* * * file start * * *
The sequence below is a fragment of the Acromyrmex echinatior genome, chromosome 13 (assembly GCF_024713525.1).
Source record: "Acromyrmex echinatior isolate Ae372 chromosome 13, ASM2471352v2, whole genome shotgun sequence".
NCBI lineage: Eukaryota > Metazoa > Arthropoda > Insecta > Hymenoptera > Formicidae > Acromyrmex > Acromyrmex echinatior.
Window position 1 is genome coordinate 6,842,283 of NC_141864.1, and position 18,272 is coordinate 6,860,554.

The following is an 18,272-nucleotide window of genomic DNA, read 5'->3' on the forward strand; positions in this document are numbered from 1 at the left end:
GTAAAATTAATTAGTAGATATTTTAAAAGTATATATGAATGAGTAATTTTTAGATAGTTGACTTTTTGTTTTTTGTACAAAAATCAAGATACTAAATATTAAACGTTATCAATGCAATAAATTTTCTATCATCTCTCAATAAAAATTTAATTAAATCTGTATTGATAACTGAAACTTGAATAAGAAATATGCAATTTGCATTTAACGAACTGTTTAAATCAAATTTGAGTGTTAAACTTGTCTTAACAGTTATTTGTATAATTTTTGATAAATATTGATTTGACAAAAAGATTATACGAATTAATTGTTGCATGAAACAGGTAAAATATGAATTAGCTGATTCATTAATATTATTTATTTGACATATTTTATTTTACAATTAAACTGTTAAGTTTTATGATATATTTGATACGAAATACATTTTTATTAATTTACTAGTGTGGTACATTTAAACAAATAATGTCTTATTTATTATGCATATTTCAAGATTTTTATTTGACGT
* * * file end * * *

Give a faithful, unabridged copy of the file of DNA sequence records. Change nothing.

The sequence below is a fragment of the Acromyrmex echinatior genome, chromosome 13 (assembly GCF_024713525.1).
Source record: "Acromyrmex echinatior isolate Ae372 chromosome 13, ASM2471352v2, whole genome shotgun sequence".
NCBI lineage: Eukaryota > Metazoa > Arthropoda > Insecta > Hymenoptera > Formicidae > Acromyrmex > Acromyrmex echinatior.
Window position 1 is genome coordinate 6,842,283 of NC_141864.1, and position 18,272 is coordinate 6,860,554.

The following is an 18,272-nucleotide window of genomic DNA, read 5'->3' on the forward strand; positions in this document are numbered from 1 at the left end:
GTAAAATTAATTAGTAGATATTTTAAAAGTATATATGAATGAGTAATTTTTAGATAGTTGACTTTTTGTTTTTTGTACAAAAATCAAGATACTAAATATTAAACGTTATCAATGCAATAAATTTTCTATCATCTCTCAATAAAAATTTAATTAAATCTGTATTGATAACTGAAACTTGAATAAGAAATATGCAATTTGCATTTAACGAACTGTTTAAATCAAATTTGAGTGTTAAACTTGTCTTAACAGTTATTTGTATAATTTTTGATAAATATTGATTTGACAAAAAGATTATACGAATTAATTGTTGCATGAAACAGGTAAAATATGAATTAGCTGATTCATTAATATTATTTATTTGACATATTTTATTTTACAATTAAACTGTTAAGTTTTATGATATATTTGATACGAAATACATTTTTATTAATTTACTAGTGTGGTACATTTAAACAAATAATGTCTTATTTATTATGCATATTTCAAGATTTTTATTTGACGT